“The Jet Set”
October 12th, 2008
When most people arrive at their travel destination without their suitcase, they’re angry; when Don Draper arrives without his luggage, it provides a freedom that allows him to break free into (long) uncharted territory.
“The Jet Set” follows Don on a journey of sorts, as he flees the rigidity and direness of Cold War aerospace technology and the schmoozing of pie in the sky engineers searching to create the superhuman astronaut, instead jumping in a car with a young woman named Joy who, more than his meetings, offers hope for her her eponymous emotion. As he encounters those filthy rich and adventurous individuals known as the Jet Set, he also encounters a life that is so unlike his own it nearly scares him back to safety, but then surprisingly scares him back to something difference altogether.
There’s a lot of people who are reverting back to older perspectives here, some in desperate search of former glory or others who are simply collateral damage in the wake of the office’s bigotry. For the most part, it’s a stark reminder that the lives of our characters are the polar opposite of the show’s airborne guests: while they fly from exotic location to exotic location, our characters are stuck in place, struggling to expand their horizons at anything close to jet speed.
Don went to California to get away: to get away from Betty (Who is unseen in the episode, spare a close lookalike at the bar of the hotel), and to get away from what he could tell was one of those moments where it seemed like he was moving faster than everything else. Having spent so long of his life living a lie, and therefore being quick to accept change in order to keep from falling behind the curve and being discovered, he couldn’t understand why Betty wouldn’t take him back after their reconciliation, or why she was even being so stubborn in the first place. Yes, this can’t all be explained away by Don’s past, some of it owing to a controlling nature that can’t be blamed entirely on his father, but it does contextualize his reasons for running off to California and bolting away with Joy as soon as he realized that the meetings organized were going to be just as constrictive in their own ways.
That Don stumbled into the world of the Jet Set is one of those great parts of a period piece like this, especially from an episodic context. By introducing this character that we now understand (if not, of course fully) into worlds that a quick Wikipedia search will give us heaploads of information on, allows Matthew Weiner (who wrote the episode) the chance to play off of existing knowledge in building this already strong character. It’s a world that he both relates to and yet finds exotic: he understands Joy’s father’s attempts to appear younger, to make his daughter into a friend in order to feel less ancient, and yet he finds the entire thing so out there, so different from his normal life, that it doesn’t feel like work.
The way Don is introduced to it all is just perfect: after suffering from heat stroke, overwhelmed by the very nature of L.A., he wakes up in a world where everyone sits around the dinner table listing off exotic locations. At first, Don is almost taken aback by the game, but then it becomes clear that he knows exactly what he’s doing, even rattling off more “O” cities than they imagined. The point is that this is an extremely literate group, and this is not the type of crowd that Don is used to being around while wearing a polo shirt: he’s always been on business in these settings, forced to curtail his views for the sake of the job, the “Don Draper” persona if you will. Here, he’s just Dick Whitman, a man who has played Don Draper for a very long time and who has accumulated a great deal of knowledge about the world, about himself.
To them, Don is simple: “You’re beautiful, and you don’t talk too much” are Joy’s two reasons why her father loves having Don around. Don wishes his world was this simple, so simple that only those two qualities gain him entry into sex-filled evenings and exotic locales. However, that entire image is shattered, or so we presume, moments later when he discovers that Christian has two kids, a boy and a girl who look at least moderately similar to Sally and Bobby. He’s in the midst of a custody dispute, or so it seems, and there is a definitely reality check: one can’t, when they have this family and this background, just up and abandon them in favour of this life of luxury. Joy couldn’t hold down a college education due to the lifestyle, and it seems that the people are arguing all the time as opposed to living in an idyllic setting. It may be the centerpiece for intellectual thought and position, hopping around on airplanes all the time, but it does not solve the rest of the world’s problems.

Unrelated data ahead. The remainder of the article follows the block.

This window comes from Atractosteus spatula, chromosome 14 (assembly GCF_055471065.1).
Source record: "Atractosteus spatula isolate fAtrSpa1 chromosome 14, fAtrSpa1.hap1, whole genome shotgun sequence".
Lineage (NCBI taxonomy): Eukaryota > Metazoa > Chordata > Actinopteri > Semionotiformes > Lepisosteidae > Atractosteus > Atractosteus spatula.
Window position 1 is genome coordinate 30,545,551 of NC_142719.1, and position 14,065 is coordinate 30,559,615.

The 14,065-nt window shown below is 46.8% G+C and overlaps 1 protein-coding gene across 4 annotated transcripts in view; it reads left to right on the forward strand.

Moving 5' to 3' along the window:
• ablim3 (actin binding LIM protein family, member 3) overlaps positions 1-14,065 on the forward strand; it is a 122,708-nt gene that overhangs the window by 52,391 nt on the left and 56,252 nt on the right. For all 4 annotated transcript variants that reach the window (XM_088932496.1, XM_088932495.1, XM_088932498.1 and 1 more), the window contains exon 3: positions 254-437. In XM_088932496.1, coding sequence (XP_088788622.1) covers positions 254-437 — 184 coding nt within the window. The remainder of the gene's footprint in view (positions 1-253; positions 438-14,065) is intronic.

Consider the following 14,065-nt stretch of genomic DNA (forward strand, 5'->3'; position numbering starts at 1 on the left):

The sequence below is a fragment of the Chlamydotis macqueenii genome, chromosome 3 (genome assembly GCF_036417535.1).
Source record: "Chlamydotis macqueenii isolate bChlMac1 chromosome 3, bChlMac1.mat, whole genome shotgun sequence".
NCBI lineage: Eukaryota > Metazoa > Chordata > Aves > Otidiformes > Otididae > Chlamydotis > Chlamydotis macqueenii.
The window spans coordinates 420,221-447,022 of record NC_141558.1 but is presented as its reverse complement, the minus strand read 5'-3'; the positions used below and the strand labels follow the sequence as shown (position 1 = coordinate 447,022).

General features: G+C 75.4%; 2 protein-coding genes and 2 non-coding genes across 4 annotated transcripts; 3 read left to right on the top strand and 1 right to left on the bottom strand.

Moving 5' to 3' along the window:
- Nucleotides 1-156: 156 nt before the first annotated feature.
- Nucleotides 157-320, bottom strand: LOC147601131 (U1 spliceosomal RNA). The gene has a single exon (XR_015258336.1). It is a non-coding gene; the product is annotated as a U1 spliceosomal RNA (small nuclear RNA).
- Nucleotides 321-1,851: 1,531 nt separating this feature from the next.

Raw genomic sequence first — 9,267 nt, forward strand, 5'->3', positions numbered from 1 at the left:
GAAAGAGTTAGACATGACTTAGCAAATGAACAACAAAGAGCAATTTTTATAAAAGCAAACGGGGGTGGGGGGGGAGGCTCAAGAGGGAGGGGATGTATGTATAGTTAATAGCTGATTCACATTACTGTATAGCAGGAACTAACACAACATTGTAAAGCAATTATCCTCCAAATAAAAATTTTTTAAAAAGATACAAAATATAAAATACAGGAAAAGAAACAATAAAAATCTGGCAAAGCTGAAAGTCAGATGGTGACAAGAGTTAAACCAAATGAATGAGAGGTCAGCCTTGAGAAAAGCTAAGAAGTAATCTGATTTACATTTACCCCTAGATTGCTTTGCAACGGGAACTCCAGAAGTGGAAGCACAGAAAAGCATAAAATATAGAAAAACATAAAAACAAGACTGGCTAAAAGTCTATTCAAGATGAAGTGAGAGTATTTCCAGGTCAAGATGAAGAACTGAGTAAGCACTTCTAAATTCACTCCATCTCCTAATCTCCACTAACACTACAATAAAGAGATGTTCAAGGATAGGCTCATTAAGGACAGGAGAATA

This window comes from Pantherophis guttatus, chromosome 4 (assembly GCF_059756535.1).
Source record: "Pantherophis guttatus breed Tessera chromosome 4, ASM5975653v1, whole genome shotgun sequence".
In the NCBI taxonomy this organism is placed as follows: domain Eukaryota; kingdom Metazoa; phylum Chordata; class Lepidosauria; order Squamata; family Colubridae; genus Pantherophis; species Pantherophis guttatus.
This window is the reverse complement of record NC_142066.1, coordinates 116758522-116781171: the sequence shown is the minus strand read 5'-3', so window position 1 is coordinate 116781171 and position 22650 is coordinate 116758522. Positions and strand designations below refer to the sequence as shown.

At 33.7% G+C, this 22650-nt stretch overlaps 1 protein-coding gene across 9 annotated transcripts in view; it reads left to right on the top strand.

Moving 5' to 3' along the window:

It is what Don does with this reality, though, that’s so fascinating: he calls someone on the phone, telling them that Dick Whitman is calling, and that he’d like to see them. This is more than a bit of a shock: while one can presume that it is the woman we saw way back in “The Gold Violin” as Don flashed back to his days as a Used Car Salesman, and that perhaps she is on the West Coast and precipitated this trip in the first place, what was it about that image of Christian and his kids that would compel him to make that phone call? One would have suspected that he would think back to Betty in that moment, but this isn’t what happened at all: instead, we end the episode with Don’s luggage finding its way back to his house and the delivery man finding no one to answer the door. It’s quite literally as if his identity as Don Draper returned home without him, leaving a different man free from the constrains of at least one of his dehabilitating identity crises. He’s still the same Don Draper: we get the signature rear profile pose with his arm above the coach, but with no shirt and the modern stylings of the apartment it is a Don Draper free from all that makes him Don Draper, a fascinating and game-changing event that should make for an interesting episode next time out.
Elsewhere, we unfortunately miss out on Betty’s storyline in this week in favour of spending time with the increasingly treacherous Duck Phillips, the hilariously incapable Pete Campbell, the continued recklessness of Roger Sterling, and the stark bigotry of the creative folks at Sterling Cooper. Pete ultimately gets the least time: left alone by Don, and unable to drive anywhere, he brings the meetings to him and acts like a big shot, despite not being able to even get two girls to look at him twice after picking up some papers he let blow away from his pool chair. It’s one of those fun little portraits of a man who just can’t transition from one setting to another. He is good at what he does: making clients happy when they need to be and getting things done in a meet and greet. But he’s a salesman who can’t craft his own product, and thus why he can’t score with people who aren’t actually interested in what he’s selling in terms of Sterling Cooper (See: the ladies).